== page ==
For parents, listening to kids fighting is like nails on a blackboard. Whether it's minor bickering or shouting matches, kids fighting is more than annoying for parents; it's plain disheartening. And when you work at home, bickering kids can be a major distraction.
But believe it or not, kids' fighting isn't all bad, as long as it's not physical fights or bullying. Bickering helps kids learn compromise, conflict resolution and self control. It's just that learning that stuff takes a really long time. Read on for tips on how to be part of the peace process in your kids' war of wars.
1. Don’t get entangled in the fight.
When a parent steps into the fray, this says to children that bickering and whining bring a conflict to a swift conclusion. And it can cause hard feelings. So avoid taking side when kids fight. Challenge kids to come up with a fair solution. Putting the ball back in their court shows them that kids are expected to be part of the solution, not just the problem.
But if fighting escalates, parents may need to step in. If you must intervene, make it quick and decisive. Find a compromise or separate kids, either by command (“Everyone to your rooms.”) or by cajoling ("Suzy, come play in my room."). Do not get sucked into the debate. Leave the discussion of the issues behind the fight for another time.
2. Model the behavior you want to see.
Don't just talk about how to resolve conclicts; show kids. Fighting or shouting as a solution to a disagreement is reinforced when kids see parents do the same. Don't fight with your spouse (or relatives or friends) in front of the kids. And though it can be tough to be heard above the din of fighting kids, try not to raise your voice when kids are bickering.
3. Break the bickering cycle.
Bickering is inherently reactive. Kids react to one another and then to you if you step in. To break the cycle, you need to be proactive not reactive. Take action against bickering when the kids aren’t fighting.
In the heat of a fight, no one is listening. Whatever you, as a parent, say kids are likely to think you’re siding with someone else. Wait until heads are cooler, then remind kids of (or set) ground rules. Emphasize kindness and coach kids on compromise. Being consistent with this proactive approach will reduce kids’ fights in the long run.
4. Don’t reward kids for fighting.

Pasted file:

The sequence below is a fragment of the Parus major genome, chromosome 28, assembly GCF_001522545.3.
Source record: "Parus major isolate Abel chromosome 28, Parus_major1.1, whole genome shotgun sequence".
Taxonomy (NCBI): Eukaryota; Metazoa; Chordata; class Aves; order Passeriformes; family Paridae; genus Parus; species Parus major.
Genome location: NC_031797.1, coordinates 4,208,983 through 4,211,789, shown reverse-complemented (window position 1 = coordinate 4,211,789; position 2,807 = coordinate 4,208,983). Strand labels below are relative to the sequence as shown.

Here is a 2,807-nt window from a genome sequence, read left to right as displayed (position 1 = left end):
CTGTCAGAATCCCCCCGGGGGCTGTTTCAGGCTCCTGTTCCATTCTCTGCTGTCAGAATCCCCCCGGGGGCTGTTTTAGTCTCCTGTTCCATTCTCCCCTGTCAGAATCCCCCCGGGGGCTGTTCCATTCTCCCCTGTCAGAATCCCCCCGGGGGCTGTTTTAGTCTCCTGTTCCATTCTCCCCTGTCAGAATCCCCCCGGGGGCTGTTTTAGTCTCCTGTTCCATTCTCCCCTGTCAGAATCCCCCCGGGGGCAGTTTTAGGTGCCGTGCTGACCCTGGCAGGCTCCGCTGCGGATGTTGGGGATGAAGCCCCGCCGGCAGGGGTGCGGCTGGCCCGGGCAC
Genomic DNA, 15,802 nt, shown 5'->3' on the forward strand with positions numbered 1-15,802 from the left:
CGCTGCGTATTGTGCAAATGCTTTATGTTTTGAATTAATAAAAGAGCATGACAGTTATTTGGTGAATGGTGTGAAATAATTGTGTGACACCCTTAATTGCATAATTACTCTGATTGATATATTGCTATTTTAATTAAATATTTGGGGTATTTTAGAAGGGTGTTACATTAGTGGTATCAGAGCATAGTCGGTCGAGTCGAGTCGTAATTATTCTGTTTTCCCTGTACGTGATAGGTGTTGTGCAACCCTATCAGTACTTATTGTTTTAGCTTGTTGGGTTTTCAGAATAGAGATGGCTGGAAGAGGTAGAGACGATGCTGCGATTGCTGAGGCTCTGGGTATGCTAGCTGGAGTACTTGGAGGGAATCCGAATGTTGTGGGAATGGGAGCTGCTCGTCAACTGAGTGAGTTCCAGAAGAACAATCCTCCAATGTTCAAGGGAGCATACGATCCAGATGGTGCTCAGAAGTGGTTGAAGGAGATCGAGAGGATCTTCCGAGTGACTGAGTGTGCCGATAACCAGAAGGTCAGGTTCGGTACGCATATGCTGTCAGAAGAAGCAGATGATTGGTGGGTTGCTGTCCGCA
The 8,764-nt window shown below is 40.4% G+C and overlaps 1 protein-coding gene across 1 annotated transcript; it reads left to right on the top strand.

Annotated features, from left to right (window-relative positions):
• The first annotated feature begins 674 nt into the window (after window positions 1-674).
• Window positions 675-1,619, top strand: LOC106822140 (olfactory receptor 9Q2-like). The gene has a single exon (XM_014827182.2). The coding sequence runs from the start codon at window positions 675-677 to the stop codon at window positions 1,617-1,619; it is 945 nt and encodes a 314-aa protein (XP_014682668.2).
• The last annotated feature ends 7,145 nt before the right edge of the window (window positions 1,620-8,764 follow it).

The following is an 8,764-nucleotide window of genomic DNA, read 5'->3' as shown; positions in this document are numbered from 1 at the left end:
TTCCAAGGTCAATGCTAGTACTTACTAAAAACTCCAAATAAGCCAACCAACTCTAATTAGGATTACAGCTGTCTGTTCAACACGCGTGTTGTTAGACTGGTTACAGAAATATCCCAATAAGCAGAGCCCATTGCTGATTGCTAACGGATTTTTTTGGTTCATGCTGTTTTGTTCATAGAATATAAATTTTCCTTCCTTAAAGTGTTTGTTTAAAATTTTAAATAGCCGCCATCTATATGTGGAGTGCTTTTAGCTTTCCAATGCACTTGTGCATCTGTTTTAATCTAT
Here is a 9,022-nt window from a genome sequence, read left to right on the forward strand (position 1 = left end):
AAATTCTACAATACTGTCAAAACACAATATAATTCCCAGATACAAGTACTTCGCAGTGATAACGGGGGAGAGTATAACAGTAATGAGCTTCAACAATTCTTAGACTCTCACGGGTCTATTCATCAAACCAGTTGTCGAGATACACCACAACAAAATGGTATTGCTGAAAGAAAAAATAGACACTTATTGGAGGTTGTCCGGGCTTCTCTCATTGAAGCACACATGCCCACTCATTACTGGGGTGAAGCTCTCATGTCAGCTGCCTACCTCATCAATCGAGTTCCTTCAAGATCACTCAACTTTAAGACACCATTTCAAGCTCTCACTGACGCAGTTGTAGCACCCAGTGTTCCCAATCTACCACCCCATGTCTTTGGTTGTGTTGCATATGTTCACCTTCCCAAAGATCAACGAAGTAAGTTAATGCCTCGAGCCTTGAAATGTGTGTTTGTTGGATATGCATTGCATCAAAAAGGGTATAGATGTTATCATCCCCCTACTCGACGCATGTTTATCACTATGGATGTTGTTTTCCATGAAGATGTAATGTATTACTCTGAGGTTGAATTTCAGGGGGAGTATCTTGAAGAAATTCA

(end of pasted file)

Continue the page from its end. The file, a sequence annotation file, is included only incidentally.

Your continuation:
Reward kids for fighting? Why would anyone do that? But parents do reward kids' fighting by giving it too much attention. Often bickering is as much about getting attention than the any number of petty things that kids fight over. And whose attention do bickering kids usually want most? Parents, of course.
If you work at home, kids may catch on to the fact that a big blow out will likely get you out off your office. Don’t come running at the first sign of trouble. Give them the chance to work it out first.
5. Keep kids busy.
So often kids’ fighting stems from boredom. When kids are actively engaged in independent play activities, they are less likely to fight. And independent activities teach kids to handle their problem (i.e. boredom) without running to a parent. And this is what they need to learn to stop fighting.
And while TV can keep kids busy, too much TV can actually cause more fighting because it's so often the object kids fight over but also because it’s not an active kind of play.
6. Find the underlying source of the problem.
While boredom and a desire for attention are two common reasons for fighting, there are many other reasons for it. These could be as complicated as underlying sibling rivalry or as simple as hunger. Sometimes bickering is just a way for kids to blow off steam. Understanding the cause of the fights will indicate the best way to handle it.
7. Stop fighting before it starts.
Whenever possible, anticipate the situations when your kids are most likely to fight. Some likely times might be when riding in the car, while you are working in your home office, during transitions from one activity to another or just before meals. Be prepared when heading into these situations.
But also think about the types of things they fight over: toys, TV, computer, privileges like sitting in a favorite chair or having a friend over. Work out equitable rules for these things, without going too far into making everything even-Steven. If everything is exactly even, kids get the idea that that’s how it should always be. And in turn, they find it hard to accept situations they perceive as unfair, and more fighting ensues.
8. Don't get discouraged.
Keep in mind that reducing kids' fighting is a process. It won't happen overnight. And some kids are more prone to bickering than others. Give kids the structure and strategies they need to deal with problems, but remember they are kids. And fighting with your siblings is all part of being a kid.